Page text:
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Helsinki jazz-folk quartet Barlast tours Japan: Chopstick guitar, taco rice and attentive audiences

by Julius Johansson

Helsinki-based quartet Barlast, formed in 2016, has won over audiences with their expressive blend of Nordic folk and jazz, where free improvisation plays a significant role. After performing in Estonia, Norway and Hungary, they recently embarked on their debut tour of Japan. Due to the pandemic, the tour had to be rescheduled and delayed for several years. This photo feature highlights their fourth concert in Tokyo, part of a seven-city tour in March 2023.

Barlast is made up of a talented group of musicians: Philip Holm on double bass, Heikki Hänninen on electric guitar, Minna Koskenlahti on percussion, åspipa and månmarkapipa (both of which are wooden flutes) and Santte Salonen on soprano saxophone and clarinet.

Tomoyuki Ohsawa, founder of Tokyo booking agency Real & True, managed the tour. He has over two decades of experience in introducing Japanese audiences to foreign acts, with a preference for those that explore genres outside the mainstream. With his admiration for the melodic and rhythmic language of Finnish music, Ohsawa has brought Finnish artists such as Maria KalaniemiJ-P PiirainenKimmo Pohjonen and Aki Rissanen to Japan.

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As they make their way to the venue, the band moves through the world’s largest urban rail network. The members of Barlast have been thoroughly impressed by the attentiveness of Japanese audiences during their concerts. 

“It’s so nice to perform here. Elsewhere, performing in venues with bars can sometimes be challenging because of the background noise. Here, everyone listens very attentively,” says guitarist Heikki Hänninen.

In Japan, March marks the end of the school year, which began the preceding April. As a result, it is a time for goodbyes. On the way to the venue, there were many young people dressed in graduation ceremony attire.

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Tonight’s venue is called “Haretarasoranimamemaite” (晴れたら空に⾖まいて) or simply, Haremame. This unusual venue, located in Daikanyama, Shibuya City, is named after a Japanese poem and literally means “If it’s sunny, throw beans in the air”. Its walls are adorned with unique artwork, and there is a corner with tatami mats for seating, as well as standard tables and seats. The venue’s specialty is taco rice, a popular dish from Okinawa.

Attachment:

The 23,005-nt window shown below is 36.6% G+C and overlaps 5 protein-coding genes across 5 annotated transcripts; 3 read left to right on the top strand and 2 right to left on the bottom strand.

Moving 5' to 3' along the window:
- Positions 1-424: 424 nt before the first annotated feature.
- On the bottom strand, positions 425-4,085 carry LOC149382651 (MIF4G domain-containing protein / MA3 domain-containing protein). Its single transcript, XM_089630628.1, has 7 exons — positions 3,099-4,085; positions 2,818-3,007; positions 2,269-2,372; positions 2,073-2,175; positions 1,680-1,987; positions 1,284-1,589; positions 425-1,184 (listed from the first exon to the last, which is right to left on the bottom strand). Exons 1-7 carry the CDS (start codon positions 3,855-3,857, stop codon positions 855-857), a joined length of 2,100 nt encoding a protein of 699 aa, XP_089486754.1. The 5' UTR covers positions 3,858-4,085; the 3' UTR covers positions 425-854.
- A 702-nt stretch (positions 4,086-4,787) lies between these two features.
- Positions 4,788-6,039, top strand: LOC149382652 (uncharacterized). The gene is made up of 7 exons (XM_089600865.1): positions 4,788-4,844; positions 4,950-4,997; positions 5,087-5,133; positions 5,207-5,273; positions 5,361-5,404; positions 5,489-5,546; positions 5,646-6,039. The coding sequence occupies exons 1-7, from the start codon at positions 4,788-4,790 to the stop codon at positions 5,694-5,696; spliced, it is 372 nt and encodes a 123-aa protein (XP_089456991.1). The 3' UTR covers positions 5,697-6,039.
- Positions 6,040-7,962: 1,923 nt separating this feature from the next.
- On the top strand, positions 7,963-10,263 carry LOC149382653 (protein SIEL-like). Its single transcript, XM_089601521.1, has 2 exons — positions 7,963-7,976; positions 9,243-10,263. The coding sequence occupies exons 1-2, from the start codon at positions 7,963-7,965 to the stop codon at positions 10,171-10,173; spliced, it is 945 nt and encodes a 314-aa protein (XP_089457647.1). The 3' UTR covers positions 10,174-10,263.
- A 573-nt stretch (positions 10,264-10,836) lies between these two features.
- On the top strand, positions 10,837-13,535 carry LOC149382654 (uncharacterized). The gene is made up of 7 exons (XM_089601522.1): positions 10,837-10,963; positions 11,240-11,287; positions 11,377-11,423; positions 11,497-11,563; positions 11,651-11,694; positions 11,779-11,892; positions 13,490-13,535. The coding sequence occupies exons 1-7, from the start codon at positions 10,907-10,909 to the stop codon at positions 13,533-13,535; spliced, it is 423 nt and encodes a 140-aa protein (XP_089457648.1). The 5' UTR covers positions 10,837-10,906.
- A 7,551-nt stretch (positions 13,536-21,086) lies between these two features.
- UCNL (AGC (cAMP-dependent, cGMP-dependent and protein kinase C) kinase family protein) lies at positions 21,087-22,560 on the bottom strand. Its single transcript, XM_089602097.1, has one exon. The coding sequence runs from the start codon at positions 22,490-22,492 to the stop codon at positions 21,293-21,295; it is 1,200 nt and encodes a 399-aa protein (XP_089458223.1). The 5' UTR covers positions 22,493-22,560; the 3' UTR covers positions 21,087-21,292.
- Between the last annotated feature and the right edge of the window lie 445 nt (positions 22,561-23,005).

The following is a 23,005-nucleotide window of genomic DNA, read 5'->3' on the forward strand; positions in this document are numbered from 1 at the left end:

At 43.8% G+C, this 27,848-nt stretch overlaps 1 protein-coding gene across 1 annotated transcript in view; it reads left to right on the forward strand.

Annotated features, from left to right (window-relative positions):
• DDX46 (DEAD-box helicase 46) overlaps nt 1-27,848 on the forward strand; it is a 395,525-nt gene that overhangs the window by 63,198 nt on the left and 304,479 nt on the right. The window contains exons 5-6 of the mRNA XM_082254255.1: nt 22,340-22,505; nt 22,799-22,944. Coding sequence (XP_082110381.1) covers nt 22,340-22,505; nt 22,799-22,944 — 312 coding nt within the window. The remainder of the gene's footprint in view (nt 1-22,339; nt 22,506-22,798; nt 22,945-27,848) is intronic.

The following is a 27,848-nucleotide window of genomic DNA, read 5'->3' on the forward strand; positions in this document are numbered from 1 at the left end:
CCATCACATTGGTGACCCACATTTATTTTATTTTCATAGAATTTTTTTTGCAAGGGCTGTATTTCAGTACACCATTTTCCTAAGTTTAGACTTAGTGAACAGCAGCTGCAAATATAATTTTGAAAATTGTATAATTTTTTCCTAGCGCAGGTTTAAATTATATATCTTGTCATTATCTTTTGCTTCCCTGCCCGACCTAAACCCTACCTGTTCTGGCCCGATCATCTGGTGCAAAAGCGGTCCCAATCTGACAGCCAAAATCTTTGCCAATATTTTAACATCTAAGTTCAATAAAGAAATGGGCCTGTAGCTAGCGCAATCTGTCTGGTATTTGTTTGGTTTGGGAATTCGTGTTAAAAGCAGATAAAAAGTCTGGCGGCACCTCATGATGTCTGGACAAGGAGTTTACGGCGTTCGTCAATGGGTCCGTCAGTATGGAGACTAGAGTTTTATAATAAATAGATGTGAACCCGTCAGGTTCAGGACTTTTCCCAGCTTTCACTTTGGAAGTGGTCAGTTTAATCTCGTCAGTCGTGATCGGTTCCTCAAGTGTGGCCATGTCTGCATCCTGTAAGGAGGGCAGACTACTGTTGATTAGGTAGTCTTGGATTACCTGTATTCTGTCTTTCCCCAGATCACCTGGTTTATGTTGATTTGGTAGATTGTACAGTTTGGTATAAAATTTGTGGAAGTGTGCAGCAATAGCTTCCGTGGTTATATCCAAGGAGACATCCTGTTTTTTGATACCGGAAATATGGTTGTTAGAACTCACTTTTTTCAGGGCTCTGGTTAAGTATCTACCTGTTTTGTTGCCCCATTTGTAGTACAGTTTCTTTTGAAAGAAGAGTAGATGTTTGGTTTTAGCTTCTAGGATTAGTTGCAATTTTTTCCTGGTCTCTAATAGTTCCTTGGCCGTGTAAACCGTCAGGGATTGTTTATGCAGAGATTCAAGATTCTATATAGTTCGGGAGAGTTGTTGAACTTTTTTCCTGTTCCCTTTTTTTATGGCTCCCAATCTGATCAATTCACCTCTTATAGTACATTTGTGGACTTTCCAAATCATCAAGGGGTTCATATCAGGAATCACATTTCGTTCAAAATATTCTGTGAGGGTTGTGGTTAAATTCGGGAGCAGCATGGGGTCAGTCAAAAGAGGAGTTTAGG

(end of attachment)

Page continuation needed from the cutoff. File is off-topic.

A corner of the backstage was inhabited by a Kamidana, a type of Japanese household shrine used to enshrine and worship kami, or spirits – an important part of traditional Japanese culture.

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The band sets up the stage with sound engineer Motoki Tanizawa.

The venue takes pride in its use of analogue gear, which is a way to differentiate it from competitors. During his career, Ohsawa has operated a collection of venues with unique atmospheres. As the world’s largest city, Tokyo has a highly competitive service sector, including venues, cafés and restaurants. As a result, business owners expend significant effort to offer experiences that provide a distinctive atmosphere.

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The venue’s tea selection, with tour manager Tomoyuki Ohsawa in the background. Ohsawa explained that the decision to bring Barlast to Japan was simple. 

“We were in contact, and I listened to their music and found it interesting. That’s how it started. Basically, I’m open to all suggestions, but it’s the music that drives me. If I like it, I’ll do it, and if I don’t, I won’t. It’s that simple.”

He emphasised that his motivation in the business is not primarily monetary gain, but rather promoting artists and their music.

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Clockwise from upper left: Heikki Hänninen, Minna Koskenlahti, Philip Holm and Santte Salonen.

Barlast has released four albums: Ihantola (2017), Svanvik (2019), Live and Electric (2021) and Musik för scener (2022).

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Japanese culture is renowned for its meticulous attention to detail, which was apparent during the evening, as White Russian cocktails were served as a nod to Finnish drinking culture. The bar manager had even ordered Finnish Lonkero long drinks via an online store.

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During the intermission between Barlast’s two sets, the DJ played a diverse selection of music, including tracks from Finland and some of Barlast’s own music.

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The band is ready to perform for their audience in Tokyo.

The audience and staff demonstrate great respect for the music, ensuring that nothing distracts from the performance. For example, during the Tokyo show, the bar counter lights were dimmed to minimise any distractions. This suggests a deep appreciation for live music or perhaps a cultural norm of being considerate towards others. Upon listening attentively to both sets of the evening, the audience requested an encore. 

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The audience was intrigued by how Heikki Hänninen used chopsticks to play guitar during one tune.

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The success of the concert, which was nearly sold out, was celebrated with a Japanese seafood feast. As the night drew to a close, Barlast began to focus on their next tour stop the following day in Yokohama. Despite the pandemic-induced delays, the band was close to completing their debut tour in Japan.

The Scandinavia-Japan Sasakawa Foundation, the Finnish Cultural Foundation and TelepART provided support for Barlast’s Japanese tour.